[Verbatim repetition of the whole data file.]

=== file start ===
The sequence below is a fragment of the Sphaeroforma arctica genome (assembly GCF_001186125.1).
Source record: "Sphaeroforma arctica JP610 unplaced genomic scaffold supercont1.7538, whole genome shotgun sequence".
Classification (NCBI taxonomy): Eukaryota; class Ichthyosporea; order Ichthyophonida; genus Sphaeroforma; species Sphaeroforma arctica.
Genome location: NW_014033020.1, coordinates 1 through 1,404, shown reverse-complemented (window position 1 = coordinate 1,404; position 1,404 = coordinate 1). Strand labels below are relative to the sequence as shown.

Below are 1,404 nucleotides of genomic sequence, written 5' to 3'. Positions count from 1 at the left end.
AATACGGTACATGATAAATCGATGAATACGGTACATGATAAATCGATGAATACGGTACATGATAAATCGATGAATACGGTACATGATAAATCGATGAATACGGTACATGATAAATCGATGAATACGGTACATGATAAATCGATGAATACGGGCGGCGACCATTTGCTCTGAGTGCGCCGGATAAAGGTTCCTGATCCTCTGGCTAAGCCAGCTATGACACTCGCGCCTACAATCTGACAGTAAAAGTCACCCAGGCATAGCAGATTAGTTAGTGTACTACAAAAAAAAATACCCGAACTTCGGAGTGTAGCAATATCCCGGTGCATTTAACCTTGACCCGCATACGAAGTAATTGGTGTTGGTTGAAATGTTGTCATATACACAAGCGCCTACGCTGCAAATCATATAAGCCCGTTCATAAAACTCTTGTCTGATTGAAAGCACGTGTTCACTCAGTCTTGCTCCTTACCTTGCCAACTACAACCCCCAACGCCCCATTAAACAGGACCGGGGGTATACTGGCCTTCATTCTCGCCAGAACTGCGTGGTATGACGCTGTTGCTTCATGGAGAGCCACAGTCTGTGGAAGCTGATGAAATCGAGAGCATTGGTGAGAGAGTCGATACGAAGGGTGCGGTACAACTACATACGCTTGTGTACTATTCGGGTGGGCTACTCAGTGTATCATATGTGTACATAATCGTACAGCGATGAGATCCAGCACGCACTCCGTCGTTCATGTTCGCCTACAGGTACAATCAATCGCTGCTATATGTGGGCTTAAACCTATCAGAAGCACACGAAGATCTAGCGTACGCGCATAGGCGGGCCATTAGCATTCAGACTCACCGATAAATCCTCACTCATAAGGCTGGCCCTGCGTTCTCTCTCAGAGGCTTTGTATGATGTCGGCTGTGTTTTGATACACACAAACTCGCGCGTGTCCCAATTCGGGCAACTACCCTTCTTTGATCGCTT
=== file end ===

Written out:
The sequence below is a fragment of the Sphaeroforma arctica genome (assembly GCF_001186125.1).
Source record: "Sphaeroforma arctica JP610 unplaced genomic scaffold supercont1.7538, whole genome shotgun sequence".
Classification (NCBI taxonomy): Eukaryota; class Ichthyosporea; order Ichthyophonida; genus Sphaeroforma; species Sphaeroforma arctica.
Genome location: NW_014033020.1, coordinates 1 through 1,404, shown reverse-complemented (window position 1 = coordinate 1,404; position 1,404 = coordinate 1). Strand labels below are relative to the sequence as shown.

Below are 1,404 nucleotides of genomic sequence, written 5' to 3'. Positions count from 1 at the left end.
AATACGGTACATGATAAATCGATGAATACGGTACATGATAAATCGATGAATACGGTACATGATAAATCGATGAATACGGTACATGATAAATCGATGAATACGGTACATGATAAATCGATGAATACGGTACATGATAAATCGATGAATACGGGCGGCGACCATTTGCTCTGAGTGCGCCGGATAAAGGTTCCTGATCCTCTGGCTAAGCCAGCTATGACACTCGCGCCTACAATCTGACAGTAAAAGTCACCCAGGCATAGCAGATTAGTTAGTGTACTACAAAAAAAAATACCCGAACTTCGGAGTGTAGCAATATCCCGGTGCATTTAACCTTGACCCGCATACGAAGTAATTGGTGTTGGTTGAAATGTTGTCATATACACAAGCGCCTACGCTGCAAATCATATAAGCCCGTTCATAAAACTCTTGTCTGATTGAAAGCACGTGTTCACTCAGTCTTGCTCCTTACCTTGCCAACTACAACCCCCAACGCCCCATTAAACAGGACCGGGGGTATACTGGCCTTCATTCTCGCCAGAACTGCGTGGTATGACGCTGTTGCTTCATGGAGAGCCACAGTCTGTGGAAGCTGATGAAATCGAGAGCATTGGTGAGAGAGTCGATACGAAGGGTGCGGTACAACTACATACGCTTGTGTACTATTCGGGTGGGCTACTCAGTGTATCATATGTGTACATAATCGTACAGCGATGAGATCCAGCACGCACTCCGTCGTTCATGTTCGCCTACAGGTACAATCAATCGCTGCTATATGTGGGCTTAAACCTATCAGAAGCACACGAAGATCTAGCGTACGCGCATAGGCGGGCCATTAGCATTCAGACTCACCGATAAATCCTCACTCATAAGGCTGGCCCTGCGTTCTCTCTCAGAGGCTTTGTATGATGTCGGCTGTGTTTTGATACACACAAACTCGCGCGTGTCCCAATTCGGGCAACTACCCTTCTTTGATCGCTT